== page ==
Nitmiluk National Park is full of quintessential Aussie scenery. Explorer Dan Parkes shares his experience of sweat, swimming holes and how, in the Nitmiluk (Katherine) Gorge, there’s no such thing as too much sunscreen.
- Authentic Australian landscapes and scenery
- Develop a deep appreciation for how Jawoyn people have lived for thousands of years.
- Pristine outback oasis
Nitmiluk/Katherine Gorge – Nitmiluk National Park
There are normally two socially accepted seasons in the Northern Territory: the wet and the dry. But as a Southerner, I consider there to be three – hot, hotter and stinkin’ farkin’ hot.
This sweat fest adventure took place at the back end of ‘build-up’ (October – November), a weather period where humidity is through the roof, the ground is as dry as a dead dingoes donga and you’re begging for that rain to come. Seems like a bloody good time to head out for a hike through the Nitmiluk* Gorge (otherwise known as Katherine Gorge) in Nitmiluk National Park, doesn’t it?
*Pronounced “Nit-me-look” and meaning place of cicada dreaming.
Sweating My Way To The Lily Ponds Waterfall
Our hike started out on a less than comfortable 42°C day with a caution sign at the beginning of the track that warned us to ‘expect the escarpment temperatures to be 10°C hotter than the temperature near the water’. In unison, Andy and I peered at each other and our eyes shuttered the phrases, ‘Bugger this’ and then, ‘Let’s hit it’.
We began our very optimistic 22km trek out to the Lily Ponds waterfall. The terrain we were covering is what I would classify as an authentic Australian landscape which includes epic red sandstone gorges and lush bushy gullies.
After two hours of the sun’s rays burning holes through our optimism (as well as 2cm of caked on 30+ sunscreen) we arrived at our destination. We sighed in relief as we approached the Lily Ponds because not only did we have a ripper view all to ourselves but we discovered the small cave behind the waterfall. Finally, we could cool off.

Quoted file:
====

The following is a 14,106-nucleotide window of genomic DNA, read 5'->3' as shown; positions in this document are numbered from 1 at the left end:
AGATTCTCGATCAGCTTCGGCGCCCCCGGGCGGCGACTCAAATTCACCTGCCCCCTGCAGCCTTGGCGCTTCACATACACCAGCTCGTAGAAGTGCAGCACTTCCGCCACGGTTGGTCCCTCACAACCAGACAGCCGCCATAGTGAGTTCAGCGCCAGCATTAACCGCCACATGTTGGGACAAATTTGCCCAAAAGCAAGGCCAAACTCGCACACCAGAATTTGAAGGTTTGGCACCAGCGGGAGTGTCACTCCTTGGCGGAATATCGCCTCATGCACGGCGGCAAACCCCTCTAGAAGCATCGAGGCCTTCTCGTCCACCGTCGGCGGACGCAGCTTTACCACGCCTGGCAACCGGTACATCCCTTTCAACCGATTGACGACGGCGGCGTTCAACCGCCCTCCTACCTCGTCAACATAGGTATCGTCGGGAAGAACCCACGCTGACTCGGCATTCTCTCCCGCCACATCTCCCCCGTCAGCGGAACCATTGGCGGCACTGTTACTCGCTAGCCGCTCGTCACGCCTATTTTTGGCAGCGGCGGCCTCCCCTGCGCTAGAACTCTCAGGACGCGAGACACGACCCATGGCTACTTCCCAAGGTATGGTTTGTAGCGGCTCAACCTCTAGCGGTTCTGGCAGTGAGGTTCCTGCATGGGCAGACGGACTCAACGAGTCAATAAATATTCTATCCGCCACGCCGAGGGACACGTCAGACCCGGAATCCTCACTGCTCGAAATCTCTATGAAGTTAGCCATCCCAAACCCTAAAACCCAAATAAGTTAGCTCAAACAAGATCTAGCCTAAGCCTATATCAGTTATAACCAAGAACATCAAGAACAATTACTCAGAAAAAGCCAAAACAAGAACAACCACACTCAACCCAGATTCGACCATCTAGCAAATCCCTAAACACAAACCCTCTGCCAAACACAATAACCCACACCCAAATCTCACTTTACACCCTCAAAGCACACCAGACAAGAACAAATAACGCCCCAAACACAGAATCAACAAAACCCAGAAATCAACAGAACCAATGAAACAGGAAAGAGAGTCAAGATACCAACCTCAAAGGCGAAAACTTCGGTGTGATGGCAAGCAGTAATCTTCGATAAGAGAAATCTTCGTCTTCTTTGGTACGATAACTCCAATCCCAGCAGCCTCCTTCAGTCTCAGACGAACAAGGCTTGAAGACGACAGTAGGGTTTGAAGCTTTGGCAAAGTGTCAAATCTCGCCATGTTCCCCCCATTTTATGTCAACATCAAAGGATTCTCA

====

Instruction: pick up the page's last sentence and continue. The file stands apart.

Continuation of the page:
Coolin’ Down At The Southern Rockhole
It was with much reluctance that we began our trek back home, or what turned out to be a diversion to the outback oasis of the Southern Rockhole. This waterhole is an absolutely cracking spot for a dip, especially after hours and hours in the burning hot sun.
It is important to note that in the dry months the Southern Rockhole is empty and only fills up after some rain, so best check with the Nitmiluk Gorge Visitor Centre to see if there is water before you embark on foot in its direction.
There’s a boat shuttle that runs from the Nitmiluk Gorge/Katherine Gorge Visitor Centre to the Southern Rockhole which was lucky for Andy and I, as we opted to hitch a boat ride from there, through the gorge and back to our starting point.
Every adventure teaches me a few lessons – especially when the going is tough. So here are some lessons I took away from this trek.
1. If you’re adventuring in the Australian outback and you haven’t spotted a single bit of wildlife, not even a kite in the sky, then that’s a bloody good indication that its farkin hot and you’re as mad as a cut snake for being anywhere else but in the shade.
2. Sunscreens were not created to combat the rays and heat of the Northern Territory. Re-applications are a must.
3. Be over ambitious with your water supply. Pack way more than you think you’ll need and don’t rely on the provided clean water sources (they were either empty or hot).
4. Be cautious of your own and others’ optimism.
- Swimming (seasonal)
- Kayaking (seasonal)
- Aboriginal Art
How To Get There
You can reach the Nitmiluk Gorge/Katherine Gorge section of Nitmiluk National Park from Katherine by turning left (from Darwin) or right (from Mataranka) onto Gorge Road and simply following it to the end where the Nitmiluk National Park Visitor Centre is situated.
- Water, water and more water.
- All forms of sun protection
The terrain in the gorge is very easy to traverse. However, weather conditions can be extremely testing. Skill level will vary depending on the time of the year you go and the distance you are covering – so keep your eye on the mercury.
See the Nitmiluk Gorge/Katherine Gorge Excursion Guide for more information on adventure planning.